In part three of this series originally published exclusively for our Patreon members, we bring you a quick update on the latest with redistricting. You can support our work by joining our Patreon today.
Now that they’ve released the maps they hope will rule Texas politics for the next decade, Texas Republicans are wasting little time trying to cement the new district lines.
The Texas Senate earlier this week gave their stamp of approval on their own map, with the heavily gerrymandered plan for new state senate districts passing 20-11. Redistricting chair Sen. Joan Huffman has tried pushing back on criticisms of the maps by saying she tried to draw them with a color-blind approach, the results sadly speak for themselves.
Rather than creating a single minority opportunity district, the Houston-area Republican assertively drew the map to be as advantageous to incumbent Republicans as possible and it aggressively targeted the Tarrant County-based Senate District 10, currently held by Democrat Beverly Powell, to make it a Republican pick-up opportunity.
Powell introduced some amendments to try to remedy how badly the Republicans gerrymandered her district, but it was all for naught and the lines remain the same. Powell is rumored to be considering the primary for Lieutenant Governor, a race that grew more crowded with the entry of former George W. Bush strategist Matt Dowd last week.
Mike Collier, the 2018 nominee for LG who this week officially kicked off his campaign after a months-long exploratory effort that raised over $1 million, is also in the race and has been aggressively targeting Dowd for his lack of recent Democratic bonafides. We’re staying tuned to see how this race shakes out.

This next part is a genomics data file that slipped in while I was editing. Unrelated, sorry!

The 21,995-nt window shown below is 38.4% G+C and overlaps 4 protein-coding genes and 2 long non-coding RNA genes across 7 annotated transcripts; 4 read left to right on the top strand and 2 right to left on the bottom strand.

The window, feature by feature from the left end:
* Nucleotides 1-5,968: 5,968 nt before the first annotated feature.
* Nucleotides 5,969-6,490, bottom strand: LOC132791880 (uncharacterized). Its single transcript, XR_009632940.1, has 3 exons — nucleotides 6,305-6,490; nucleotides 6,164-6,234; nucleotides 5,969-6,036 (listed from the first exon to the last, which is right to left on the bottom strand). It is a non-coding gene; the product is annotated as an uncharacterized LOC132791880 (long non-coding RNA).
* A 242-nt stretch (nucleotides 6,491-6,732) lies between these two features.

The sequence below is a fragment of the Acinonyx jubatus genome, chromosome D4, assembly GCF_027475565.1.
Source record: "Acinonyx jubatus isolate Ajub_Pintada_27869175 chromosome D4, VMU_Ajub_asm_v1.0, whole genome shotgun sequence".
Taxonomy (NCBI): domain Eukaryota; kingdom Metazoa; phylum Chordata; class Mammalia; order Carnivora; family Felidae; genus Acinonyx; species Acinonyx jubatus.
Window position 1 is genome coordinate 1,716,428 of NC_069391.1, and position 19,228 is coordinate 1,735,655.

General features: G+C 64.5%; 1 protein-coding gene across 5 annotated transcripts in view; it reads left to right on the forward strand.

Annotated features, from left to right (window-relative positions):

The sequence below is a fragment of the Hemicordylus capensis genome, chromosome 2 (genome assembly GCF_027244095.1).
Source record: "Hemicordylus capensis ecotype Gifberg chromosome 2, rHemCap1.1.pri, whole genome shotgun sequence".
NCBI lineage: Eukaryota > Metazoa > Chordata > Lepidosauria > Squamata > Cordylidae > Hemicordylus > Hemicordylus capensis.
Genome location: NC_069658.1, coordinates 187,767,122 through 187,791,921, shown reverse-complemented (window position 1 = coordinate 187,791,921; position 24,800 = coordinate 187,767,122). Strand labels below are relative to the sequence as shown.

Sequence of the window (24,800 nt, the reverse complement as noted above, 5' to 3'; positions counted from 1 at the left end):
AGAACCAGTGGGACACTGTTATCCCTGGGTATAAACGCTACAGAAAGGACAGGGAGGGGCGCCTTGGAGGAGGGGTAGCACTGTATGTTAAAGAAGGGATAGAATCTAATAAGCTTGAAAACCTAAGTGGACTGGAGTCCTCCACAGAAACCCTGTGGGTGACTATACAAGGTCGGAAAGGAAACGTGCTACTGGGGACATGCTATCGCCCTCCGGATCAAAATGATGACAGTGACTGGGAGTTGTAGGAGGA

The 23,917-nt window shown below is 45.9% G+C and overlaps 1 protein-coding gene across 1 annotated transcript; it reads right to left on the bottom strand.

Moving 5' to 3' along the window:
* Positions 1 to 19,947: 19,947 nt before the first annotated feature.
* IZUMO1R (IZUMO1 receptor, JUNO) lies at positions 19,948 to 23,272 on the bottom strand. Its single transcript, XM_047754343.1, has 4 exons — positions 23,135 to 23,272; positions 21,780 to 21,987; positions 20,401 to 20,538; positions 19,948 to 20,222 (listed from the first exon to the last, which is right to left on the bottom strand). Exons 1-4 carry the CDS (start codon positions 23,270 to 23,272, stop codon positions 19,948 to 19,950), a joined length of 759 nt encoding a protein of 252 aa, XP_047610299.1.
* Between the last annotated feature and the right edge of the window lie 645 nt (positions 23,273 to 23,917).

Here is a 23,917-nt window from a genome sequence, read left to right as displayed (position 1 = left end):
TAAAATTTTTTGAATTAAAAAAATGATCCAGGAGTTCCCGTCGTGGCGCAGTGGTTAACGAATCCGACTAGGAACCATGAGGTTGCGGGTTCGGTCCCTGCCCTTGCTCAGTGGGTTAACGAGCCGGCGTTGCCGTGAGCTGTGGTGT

Over in the Texas House, Republicans also moved to grant swift approval to their new map, with the House Redistricting Committee voting the bill out. It still needs approval from the full House before it can go over to the Senate, and the House will also need to approve the Senate and Congressional maps at some point, but the speed with which their moving on the legislation shows how seriously they want to complete their work to avoid postponing the March primary.
That fevered pitch likely won’t yield the desired results, as Governor Abbott has already said he expects to call another special session, anticipating that the legislature won’t conclude all of their redistricting work in one session. That might give Democrats more time to extract some tweaks or concessions to the current maps, but it seems unlikely that Republicans will be willing to play ball at all, even if only to avoid future lawsuits.
And those lawsuits are most certainly coming. The Republicans have found some creative ways to stack and crack districts in all of the maps they’ve rolled out thus far, and Democrats have multiple avenues to challenge the maps in court.
There still hasn’t been much movement on the congressional map as of yet, but we’ll continue monitoring the latest at the legislature to make sure you’re up to date on all things redistricting.
Map credit: New York Times